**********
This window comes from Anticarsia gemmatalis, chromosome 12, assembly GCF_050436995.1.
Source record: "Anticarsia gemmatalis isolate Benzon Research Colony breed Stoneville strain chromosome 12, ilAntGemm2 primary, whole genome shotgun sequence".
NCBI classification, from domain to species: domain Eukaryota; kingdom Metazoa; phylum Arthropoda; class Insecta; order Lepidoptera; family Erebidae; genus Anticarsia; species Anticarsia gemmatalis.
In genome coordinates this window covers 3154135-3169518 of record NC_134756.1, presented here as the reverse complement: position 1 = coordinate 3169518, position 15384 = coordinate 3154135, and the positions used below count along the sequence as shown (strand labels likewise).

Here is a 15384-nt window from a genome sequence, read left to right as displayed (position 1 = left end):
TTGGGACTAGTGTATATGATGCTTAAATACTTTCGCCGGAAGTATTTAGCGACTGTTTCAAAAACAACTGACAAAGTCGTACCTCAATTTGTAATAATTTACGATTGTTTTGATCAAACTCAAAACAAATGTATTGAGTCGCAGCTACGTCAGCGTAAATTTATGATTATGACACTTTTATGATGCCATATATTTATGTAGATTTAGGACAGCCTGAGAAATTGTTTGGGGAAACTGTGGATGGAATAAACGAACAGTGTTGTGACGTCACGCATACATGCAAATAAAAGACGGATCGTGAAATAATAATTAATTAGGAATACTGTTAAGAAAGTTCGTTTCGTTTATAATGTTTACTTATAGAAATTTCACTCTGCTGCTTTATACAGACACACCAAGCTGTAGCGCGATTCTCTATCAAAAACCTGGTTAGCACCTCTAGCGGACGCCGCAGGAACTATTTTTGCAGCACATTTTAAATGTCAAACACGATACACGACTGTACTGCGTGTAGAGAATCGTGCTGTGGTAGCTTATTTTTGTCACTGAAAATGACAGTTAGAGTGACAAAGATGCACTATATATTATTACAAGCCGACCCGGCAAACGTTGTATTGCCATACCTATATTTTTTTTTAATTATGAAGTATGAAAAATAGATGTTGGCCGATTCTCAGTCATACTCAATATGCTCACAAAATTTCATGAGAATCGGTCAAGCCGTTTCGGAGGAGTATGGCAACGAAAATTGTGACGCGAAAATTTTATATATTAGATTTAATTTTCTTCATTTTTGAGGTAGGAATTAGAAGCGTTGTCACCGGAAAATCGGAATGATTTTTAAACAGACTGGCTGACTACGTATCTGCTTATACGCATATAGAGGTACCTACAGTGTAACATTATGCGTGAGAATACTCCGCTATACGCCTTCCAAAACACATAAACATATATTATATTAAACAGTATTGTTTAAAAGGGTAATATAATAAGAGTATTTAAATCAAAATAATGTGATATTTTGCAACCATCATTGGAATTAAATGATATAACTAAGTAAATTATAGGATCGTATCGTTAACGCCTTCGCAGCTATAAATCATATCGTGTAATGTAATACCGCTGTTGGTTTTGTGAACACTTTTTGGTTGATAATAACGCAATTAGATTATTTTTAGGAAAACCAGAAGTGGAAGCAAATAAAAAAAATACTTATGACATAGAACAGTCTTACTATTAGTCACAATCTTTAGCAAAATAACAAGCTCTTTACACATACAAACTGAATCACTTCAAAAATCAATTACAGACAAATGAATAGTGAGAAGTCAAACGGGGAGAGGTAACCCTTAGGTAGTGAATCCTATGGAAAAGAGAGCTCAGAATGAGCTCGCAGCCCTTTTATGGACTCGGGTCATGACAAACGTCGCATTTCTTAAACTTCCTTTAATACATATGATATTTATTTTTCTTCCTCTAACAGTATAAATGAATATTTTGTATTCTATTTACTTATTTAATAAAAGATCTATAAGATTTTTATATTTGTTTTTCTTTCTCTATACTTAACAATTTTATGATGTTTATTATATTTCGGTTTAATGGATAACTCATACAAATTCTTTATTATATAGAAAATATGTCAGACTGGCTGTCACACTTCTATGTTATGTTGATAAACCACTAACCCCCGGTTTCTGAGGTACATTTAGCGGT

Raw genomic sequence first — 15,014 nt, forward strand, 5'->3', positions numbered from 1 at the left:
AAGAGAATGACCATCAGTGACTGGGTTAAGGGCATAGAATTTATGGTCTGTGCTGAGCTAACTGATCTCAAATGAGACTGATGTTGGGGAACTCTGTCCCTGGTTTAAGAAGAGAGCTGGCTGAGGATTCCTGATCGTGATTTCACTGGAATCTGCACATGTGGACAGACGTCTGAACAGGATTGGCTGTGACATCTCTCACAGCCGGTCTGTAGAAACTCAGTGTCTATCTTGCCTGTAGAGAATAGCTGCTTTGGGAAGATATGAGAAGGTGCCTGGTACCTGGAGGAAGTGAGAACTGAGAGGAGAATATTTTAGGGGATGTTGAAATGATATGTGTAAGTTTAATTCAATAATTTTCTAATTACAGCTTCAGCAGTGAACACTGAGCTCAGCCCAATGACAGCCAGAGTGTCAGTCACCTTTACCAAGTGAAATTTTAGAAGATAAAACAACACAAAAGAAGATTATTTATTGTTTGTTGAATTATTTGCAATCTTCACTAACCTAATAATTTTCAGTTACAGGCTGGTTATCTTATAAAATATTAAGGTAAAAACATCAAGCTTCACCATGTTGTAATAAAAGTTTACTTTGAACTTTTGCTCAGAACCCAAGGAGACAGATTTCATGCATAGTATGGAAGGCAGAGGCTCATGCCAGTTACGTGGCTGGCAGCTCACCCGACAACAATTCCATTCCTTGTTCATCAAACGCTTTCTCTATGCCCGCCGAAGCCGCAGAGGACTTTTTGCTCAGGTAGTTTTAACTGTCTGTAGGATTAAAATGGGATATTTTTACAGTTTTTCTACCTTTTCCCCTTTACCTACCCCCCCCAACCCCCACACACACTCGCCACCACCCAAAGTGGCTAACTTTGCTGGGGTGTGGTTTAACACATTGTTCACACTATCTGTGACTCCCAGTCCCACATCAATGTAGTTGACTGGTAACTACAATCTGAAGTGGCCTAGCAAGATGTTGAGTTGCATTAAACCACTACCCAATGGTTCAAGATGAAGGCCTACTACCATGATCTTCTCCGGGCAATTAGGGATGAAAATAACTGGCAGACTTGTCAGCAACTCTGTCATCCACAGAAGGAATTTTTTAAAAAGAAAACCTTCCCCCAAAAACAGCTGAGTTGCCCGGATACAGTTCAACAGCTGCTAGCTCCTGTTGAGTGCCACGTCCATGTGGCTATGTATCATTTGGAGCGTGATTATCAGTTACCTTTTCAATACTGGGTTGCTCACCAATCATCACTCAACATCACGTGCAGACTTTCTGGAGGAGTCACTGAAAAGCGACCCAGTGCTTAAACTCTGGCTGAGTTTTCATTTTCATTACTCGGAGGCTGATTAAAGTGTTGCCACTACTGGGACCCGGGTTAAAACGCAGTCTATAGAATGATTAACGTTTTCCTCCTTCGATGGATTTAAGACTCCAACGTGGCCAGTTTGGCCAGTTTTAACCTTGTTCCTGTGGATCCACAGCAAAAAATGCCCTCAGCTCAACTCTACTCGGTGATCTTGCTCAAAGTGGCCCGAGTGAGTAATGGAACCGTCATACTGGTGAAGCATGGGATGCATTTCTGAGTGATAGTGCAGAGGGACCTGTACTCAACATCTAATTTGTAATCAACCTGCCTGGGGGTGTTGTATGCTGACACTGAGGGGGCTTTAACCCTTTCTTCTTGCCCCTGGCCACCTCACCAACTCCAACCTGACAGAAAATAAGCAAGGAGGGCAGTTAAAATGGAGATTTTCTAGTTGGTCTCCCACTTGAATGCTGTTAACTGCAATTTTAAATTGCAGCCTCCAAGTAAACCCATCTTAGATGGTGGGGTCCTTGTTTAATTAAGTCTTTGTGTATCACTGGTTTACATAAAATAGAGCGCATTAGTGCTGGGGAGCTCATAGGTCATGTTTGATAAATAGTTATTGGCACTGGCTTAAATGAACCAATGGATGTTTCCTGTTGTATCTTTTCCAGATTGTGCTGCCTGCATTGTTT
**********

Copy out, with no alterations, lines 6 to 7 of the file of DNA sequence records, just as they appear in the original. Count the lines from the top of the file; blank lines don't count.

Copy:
TTGGGACTAGTGTATATGATGCTTAAATACTTTCGCCGGAAGTATTTAGCGACTGTTTCAAAAACAACTGACAAAGTCGTACCTCAATTTGTAATAATTTACGATTGTTTTGATCAAACTCAAAACAAATGTATTGAGTCGCAGCTACGTCAGCGTAAATTTATGATTATGACACTTTTATGATGCCATATATTTATGTAGATTTAGGACAGCCTGAGAAATTGTTTGGGGAAACTGTGGATGGAATAAACGAACAGTGTTGTGACGTCACGCATACATGCAAATAAAAGACGGATCGTGAAATAATAATTAATTAGGAATACTGTTAAGAAAGTTCGTTTCGTTTATAATGTTTACTTATAGAAATTTCACTCTGCTGCTTTATACAGACACACCAAGCTGTAGCGCGATTCTCTATCAAAAACCTGGTTAGCACCTCTAGCGGACGCCGCAGGAACTATTTTTGCAGCACATTTTAAATGTCAAACACGATACACGACTGTACTGCGTGTAGAGAATCGTGCTGTGGTAGCTTATTTTTGTCACTGAAAATGACAGTTAGAGTGACAAAGATGCACTATATATTATTACAAGCCGACCCGGCAAACGTTGTATTGCCATACCTATATTTTTTTTTAATTATGAAGTATGAAAAATAGATGTTGGCCGATTCTCAGTCATACTCAATATGCTCACAAAATTTCATGAGAATCGGTCAAGCCGTTTCGGAGGAGTATGGCAACGAAAATTGTGACGCGAAAATTTTATATATTAGATTTAATTTTCTTCATTTTTGAGGTAGGAATTAGAAGCGTTGTCACCGGAAAATCGGAATGATTTTTAAACAGACTGGCTGACTACGTATCTGCTTATACGCATATAGAGGTACCTACAGTGTAACATTATGCGTGAGAATACTCCGCTATACGCCTTCCAAAACACATAAACATATATTATATTAAACAGTATTGTTTAAAAGGGTAATATAATAAGAGTATTTAAATCAAAATAATGTGATATTTTGCAACCATCATTGGAATTAAATGATATAACTAAGTAAATTATAGGATCGTATCGTTAACGCCTTCGCAGCTATAAATCATATCGTGTAATGTAATACCGCTGTTGGTTTTGTGAACACTTTTTGGTTGATAATAACGCAATTAGATTATTTTTAGGAAAACCAGAAGTGGAAGCAAATAAAAAAAATACTTATGACATAGAACAGTCTTACTATTAGTCACAATCTTTAGCAAAATAACAAGCTCTTTACACATACAAACTGAATCACTTCAAAAATCAATTACAGACAAATGAATAGTGAGAAGTCAAACGGGGAGAGGTAACCCTTAGGTAGTGAATCCTATGGAAAAGAGAGCTCAGAATGAGCTCGCAGCCCTTTTATGGACTCGGGTCATGACAAACGTCGCATTTCTTAAACTTCCTTTAATACATATGATATTTATTTTTCTTCCTCTAACAGTATAAATGAATATTTTGTATTCTATTTACTTATTTAATAAAAGATCTATAAGATTTTTATATTTGTTTTTCTTTCTCTATACTTAACAATTTTATGATGTTTATTATATTTCGGTTTAATGGATAACTCATACAAATTCTTTATTATATAGAAAATATGTCAGACTGGCTGTCACACTTCTATGTTATGTTGATAAACCACTAACCCCCGGTTTCTGAGGTACATTTAGCGGT

Raw genomic sequence first — 15,014 nt, forward strand, 5'->3', positions numbered from 1 at the left: